Yet, even its die-hard fans cannot defend Riverdale’s strangeness. While there is a superficial overall narrative arc, things like narrative cohesion, logic and lucidity take a backseat to production quality, a slick and good-looking cast and seemingly crisp dialogue. While many viewers scratch their heads or laugh in disbelief, the show seems utterly honest to itself, and devoted to the strange things it is creating. In a strange way, it has a clear understanding of what appeals to its viewers.
Adapted for TV by comic book and screen writer Roberto Aguirre-Sacasa, Riverdale’s ensemble cast take on the characters of Archie Comics. KJ Apa plays Archie Andrews, Lili Reinhart is Betty Cooper, Camila Mendes is Veronica Lodge, and Cole Sprouse plays show narrator and one of four leads, Jughead Jone
While the basic physical elements of the characters are taken from the comic series, the similarities end there. This Riverdale is dark, murky and peculiar—so far the premise is interesting. However, as the plot develops, what emerges is an over-the-top plot involving serial killings, drug-led gang wars, disturbing Christian homes for ‘troubled youths,’ teenager-led gang wars, underage gambling, incestuous relationships, shady business dealings, corruption, creepy cults, absolutely bizarre board games, Mafioso-like criminal families, the list goes on…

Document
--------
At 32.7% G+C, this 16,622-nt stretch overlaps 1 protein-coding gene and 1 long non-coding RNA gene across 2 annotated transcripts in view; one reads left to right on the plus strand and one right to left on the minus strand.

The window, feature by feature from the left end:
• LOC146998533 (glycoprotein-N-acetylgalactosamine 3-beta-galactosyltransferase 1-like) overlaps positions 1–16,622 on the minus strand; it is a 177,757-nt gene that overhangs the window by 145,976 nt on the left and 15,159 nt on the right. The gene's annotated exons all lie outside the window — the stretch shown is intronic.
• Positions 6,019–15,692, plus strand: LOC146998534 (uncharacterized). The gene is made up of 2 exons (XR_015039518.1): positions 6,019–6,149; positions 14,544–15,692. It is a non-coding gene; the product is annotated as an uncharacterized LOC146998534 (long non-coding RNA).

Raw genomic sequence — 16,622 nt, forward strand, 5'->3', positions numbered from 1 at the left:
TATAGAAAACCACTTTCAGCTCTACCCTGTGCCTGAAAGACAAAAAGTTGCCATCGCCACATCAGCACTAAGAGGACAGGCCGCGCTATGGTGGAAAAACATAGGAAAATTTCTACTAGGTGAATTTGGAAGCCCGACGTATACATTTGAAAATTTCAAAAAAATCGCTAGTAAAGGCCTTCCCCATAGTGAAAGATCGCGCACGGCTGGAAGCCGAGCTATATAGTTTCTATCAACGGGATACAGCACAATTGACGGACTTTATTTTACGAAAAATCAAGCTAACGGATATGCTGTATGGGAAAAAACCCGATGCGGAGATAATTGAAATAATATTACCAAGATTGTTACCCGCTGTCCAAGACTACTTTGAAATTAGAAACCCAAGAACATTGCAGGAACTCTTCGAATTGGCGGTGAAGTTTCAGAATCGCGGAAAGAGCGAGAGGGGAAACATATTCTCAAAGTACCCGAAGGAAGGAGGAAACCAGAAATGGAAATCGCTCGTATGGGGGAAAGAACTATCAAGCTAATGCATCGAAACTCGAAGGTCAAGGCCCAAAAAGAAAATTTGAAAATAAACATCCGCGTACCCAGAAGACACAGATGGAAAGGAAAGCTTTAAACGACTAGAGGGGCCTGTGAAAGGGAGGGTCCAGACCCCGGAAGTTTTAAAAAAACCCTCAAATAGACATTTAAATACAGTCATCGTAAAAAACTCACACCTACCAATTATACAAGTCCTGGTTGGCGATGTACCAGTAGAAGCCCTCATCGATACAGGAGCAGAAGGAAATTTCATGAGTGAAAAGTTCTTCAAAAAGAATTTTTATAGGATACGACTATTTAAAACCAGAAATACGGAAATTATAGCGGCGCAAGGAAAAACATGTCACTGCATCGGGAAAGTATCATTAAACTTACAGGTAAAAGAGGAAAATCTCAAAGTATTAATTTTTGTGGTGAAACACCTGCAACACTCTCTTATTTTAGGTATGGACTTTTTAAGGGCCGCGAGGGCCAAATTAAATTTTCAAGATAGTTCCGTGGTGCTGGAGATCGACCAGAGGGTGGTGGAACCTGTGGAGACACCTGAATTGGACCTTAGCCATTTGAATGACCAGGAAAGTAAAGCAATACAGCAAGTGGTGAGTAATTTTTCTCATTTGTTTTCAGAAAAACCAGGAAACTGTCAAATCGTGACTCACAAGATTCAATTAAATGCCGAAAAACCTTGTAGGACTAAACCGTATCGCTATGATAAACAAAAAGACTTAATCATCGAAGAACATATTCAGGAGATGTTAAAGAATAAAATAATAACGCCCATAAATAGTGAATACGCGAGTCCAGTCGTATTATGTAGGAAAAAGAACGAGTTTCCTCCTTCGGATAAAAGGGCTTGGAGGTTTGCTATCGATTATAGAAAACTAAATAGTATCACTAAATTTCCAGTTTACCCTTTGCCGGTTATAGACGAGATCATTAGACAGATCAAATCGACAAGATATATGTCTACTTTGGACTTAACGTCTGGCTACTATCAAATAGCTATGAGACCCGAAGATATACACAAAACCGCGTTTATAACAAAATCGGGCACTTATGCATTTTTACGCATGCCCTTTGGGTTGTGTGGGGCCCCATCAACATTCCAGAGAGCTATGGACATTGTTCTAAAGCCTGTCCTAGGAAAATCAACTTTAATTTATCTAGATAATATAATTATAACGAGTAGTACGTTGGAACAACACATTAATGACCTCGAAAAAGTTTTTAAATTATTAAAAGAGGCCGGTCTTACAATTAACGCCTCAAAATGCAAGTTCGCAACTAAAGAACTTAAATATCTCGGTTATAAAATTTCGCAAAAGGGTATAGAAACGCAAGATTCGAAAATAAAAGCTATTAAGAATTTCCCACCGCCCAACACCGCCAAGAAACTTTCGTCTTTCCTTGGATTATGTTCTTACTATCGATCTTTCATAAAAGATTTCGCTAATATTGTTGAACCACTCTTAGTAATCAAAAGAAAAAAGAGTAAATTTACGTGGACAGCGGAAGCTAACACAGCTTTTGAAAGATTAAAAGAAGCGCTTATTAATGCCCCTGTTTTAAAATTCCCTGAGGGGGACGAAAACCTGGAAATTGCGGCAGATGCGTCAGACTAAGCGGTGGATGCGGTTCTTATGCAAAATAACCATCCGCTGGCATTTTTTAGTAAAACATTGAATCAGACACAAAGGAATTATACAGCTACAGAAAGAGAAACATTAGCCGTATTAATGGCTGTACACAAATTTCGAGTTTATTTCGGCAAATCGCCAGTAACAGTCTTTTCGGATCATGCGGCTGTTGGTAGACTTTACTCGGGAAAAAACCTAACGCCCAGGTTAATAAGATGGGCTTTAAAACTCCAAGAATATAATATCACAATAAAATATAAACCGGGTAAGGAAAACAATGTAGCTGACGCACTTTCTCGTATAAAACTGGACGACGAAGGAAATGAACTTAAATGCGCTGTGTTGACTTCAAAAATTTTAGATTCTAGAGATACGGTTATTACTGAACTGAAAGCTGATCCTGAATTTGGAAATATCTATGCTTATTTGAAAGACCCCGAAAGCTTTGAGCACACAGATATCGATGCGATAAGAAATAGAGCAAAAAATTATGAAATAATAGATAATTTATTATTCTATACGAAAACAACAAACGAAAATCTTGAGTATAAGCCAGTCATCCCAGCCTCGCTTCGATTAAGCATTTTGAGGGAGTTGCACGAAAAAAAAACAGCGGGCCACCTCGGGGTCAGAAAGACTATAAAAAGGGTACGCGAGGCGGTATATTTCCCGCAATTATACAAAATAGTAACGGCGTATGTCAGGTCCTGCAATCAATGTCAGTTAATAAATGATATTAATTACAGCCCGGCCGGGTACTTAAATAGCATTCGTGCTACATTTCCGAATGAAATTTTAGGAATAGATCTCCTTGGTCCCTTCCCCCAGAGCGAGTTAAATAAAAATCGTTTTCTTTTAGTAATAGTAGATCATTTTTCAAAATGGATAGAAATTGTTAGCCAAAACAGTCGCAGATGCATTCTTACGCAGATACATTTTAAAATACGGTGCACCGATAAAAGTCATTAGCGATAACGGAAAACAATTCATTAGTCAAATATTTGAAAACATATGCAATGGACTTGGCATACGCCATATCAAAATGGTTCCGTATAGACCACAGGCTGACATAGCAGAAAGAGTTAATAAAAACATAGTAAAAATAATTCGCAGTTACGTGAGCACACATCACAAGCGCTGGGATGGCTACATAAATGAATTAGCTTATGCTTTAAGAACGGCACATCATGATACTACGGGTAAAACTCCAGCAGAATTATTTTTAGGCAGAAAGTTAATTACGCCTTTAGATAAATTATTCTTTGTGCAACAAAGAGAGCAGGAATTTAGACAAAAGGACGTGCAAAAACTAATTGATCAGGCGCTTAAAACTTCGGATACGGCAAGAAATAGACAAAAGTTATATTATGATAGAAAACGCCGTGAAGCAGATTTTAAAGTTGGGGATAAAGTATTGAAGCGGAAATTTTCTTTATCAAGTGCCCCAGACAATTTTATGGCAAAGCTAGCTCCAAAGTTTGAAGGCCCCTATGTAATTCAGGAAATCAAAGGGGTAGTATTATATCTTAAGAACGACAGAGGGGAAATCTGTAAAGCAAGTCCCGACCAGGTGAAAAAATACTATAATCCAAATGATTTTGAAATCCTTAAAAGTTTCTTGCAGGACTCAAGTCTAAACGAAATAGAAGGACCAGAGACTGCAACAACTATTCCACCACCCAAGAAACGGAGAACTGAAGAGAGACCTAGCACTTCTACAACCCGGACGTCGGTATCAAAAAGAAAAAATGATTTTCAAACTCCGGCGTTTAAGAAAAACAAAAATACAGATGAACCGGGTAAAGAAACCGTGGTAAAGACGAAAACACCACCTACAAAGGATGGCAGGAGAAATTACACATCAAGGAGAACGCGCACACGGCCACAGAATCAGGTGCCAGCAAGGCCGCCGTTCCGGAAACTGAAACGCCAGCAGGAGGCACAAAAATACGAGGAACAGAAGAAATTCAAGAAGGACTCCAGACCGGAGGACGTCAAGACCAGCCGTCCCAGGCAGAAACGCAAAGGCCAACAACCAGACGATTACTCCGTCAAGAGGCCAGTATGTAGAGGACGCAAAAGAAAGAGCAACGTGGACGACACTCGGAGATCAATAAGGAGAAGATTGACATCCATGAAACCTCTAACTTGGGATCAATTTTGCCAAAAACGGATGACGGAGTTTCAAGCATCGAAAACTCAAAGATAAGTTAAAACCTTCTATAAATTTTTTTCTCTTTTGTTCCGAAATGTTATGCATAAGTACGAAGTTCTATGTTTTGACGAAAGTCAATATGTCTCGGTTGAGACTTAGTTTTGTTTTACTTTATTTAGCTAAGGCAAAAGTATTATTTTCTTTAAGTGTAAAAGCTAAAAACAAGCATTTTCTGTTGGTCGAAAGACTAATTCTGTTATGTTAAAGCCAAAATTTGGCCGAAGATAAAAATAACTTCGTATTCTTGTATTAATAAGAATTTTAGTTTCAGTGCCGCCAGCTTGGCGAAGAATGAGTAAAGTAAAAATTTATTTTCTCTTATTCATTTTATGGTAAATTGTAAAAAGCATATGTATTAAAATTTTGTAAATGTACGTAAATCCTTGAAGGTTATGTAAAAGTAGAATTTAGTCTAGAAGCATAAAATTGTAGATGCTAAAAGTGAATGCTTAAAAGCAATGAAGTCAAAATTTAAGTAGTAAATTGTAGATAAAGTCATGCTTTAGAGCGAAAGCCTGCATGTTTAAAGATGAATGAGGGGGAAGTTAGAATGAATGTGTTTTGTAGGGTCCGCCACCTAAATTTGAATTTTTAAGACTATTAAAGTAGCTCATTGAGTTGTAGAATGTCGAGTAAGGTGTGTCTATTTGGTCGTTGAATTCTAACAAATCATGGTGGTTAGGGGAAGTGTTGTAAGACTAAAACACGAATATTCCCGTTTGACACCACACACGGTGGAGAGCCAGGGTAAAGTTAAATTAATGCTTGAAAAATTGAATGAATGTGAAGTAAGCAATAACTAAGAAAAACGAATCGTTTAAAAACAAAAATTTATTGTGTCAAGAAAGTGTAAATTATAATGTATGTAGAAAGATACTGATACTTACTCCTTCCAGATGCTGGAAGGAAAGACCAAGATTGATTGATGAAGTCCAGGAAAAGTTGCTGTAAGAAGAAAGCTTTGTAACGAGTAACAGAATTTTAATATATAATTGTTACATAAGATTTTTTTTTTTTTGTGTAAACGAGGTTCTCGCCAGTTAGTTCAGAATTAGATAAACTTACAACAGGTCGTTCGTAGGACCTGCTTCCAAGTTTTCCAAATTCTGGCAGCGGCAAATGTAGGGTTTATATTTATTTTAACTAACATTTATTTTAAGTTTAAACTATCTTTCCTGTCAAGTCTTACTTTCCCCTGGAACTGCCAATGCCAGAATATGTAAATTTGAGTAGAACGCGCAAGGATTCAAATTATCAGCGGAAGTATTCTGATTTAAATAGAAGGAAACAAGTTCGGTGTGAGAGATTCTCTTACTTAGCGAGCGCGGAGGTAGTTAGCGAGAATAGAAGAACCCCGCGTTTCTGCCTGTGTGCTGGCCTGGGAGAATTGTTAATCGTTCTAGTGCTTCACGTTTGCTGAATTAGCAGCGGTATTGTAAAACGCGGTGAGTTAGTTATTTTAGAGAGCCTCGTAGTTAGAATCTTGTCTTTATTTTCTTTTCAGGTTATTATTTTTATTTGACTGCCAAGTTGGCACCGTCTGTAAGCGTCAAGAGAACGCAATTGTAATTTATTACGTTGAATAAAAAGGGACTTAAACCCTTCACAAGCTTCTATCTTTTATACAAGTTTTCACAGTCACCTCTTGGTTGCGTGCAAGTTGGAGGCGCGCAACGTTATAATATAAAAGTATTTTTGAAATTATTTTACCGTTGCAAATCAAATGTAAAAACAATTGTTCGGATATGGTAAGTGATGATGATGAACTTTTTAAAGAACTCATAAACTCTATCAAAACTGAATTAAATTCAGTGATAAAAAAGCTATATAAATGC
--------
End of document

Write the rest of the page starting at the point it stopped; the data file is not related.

All this would be fine, were there reasonable logic behind it; but it is almost as if the show has taken the liberty of using anything that has seemed interesting from different stories and plots, without bothering with the lucidity of a plot or narrative.
Season 1 starts as the main characters, a group of high school students, are shocked at the death of their classmate, Jason Blossom. The story begins with regular high-school romances, heartbreaks, West Side Story like class divides, pregnancies out of wedlock, small town gossip and protective parenting. These are interspersed with late-night dance parties, school bands (Josie and the Pussycats from the original comics), football games and cheerleader squads give the show the appearance of a stereotypical high school drama. But soon, the murder mystery in this small suburban American town turns into an awkward and perverse saga of age-old family enmities, business and incestuous relationships. Even this far, the plot is somewhat plausible, although awkwardly executed.